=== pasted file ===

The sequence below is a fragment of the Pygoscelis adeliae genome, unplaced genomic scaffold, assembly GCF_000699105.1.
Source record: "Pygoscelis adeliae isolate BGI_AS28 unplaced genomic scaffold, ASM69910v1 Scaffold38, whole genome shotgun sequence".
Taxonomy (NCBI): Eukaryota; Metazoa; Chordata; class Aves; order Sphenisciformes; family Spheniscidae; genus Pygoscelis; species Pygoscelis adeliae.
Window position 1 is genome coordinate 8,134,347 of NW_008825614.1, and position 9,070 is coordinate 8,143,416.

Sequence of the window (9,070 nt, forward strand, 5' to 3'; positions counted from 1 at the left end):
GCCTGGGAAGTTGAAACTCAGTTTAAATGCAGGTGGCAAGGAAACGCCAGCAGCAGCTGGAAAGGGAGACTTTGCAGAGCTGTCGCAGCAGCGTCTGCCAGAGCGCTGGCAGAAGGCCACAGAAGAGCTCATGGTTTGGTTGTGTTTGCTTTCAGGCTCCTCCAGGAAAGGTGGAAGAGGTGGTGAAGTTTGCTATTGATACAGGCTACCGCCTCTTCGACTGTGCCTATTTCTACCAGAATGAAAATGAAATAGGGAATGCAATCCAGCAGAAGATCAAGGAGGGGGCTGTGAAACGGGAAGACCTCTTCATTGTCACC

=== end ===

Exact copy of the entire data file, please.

The sequence below is a fragment of the Pygoscelis adeliae genome, unplaced genomic scaffold, assembly GCF_000699105.1.
Source record: "Pygoscelis adeliae isolate BGI_AS28 unplaced genomic scaffold, ASM69910v1 Scaffold38, whole genome shotgun sequence".
Taxonomy (NCBI): Eukaryota; Metazoa; Chordata; class Aves; order Sphenisciformes; family Spheniscidae; genus Pygoscelis; species Pygoscelis adeliae.
Window position 1 is genome coordinate 8,134,347 of NW_008825614.1, and position 9,070 is coordinate 8,143,416.

Sequence of the window (9,070 nt, forward strand, 5' to 3'; positions counted from 1 at the left end):
GCCTGGGAAGTTGAAACTCAGTTTAAATGCAGGTGGCAAGGAAACGCCAGCAGCAGCTGGAAAGGGAGACTTTGCAGAGCTGTCGCAGCAGCGTCTGCCAGAGCGCTGGCAGAAGGCCACAGAAGAGCTCATGGTTTGGTTGTGTTTGCTTTCAGGCTCCTCCAGGAAAGGTGGAAGAGGTGGTGAAGTTTGCTATTGATACAGGCTACCGCCTCTTCGACTGTGCCTATTTCTACCAGAATGAAAATGAAATAGGGAATGCAATCCAGCAGAAGATCAAGGAGGGGGCTGTGAAACGGGAAGACCTCTTCATTGTCACC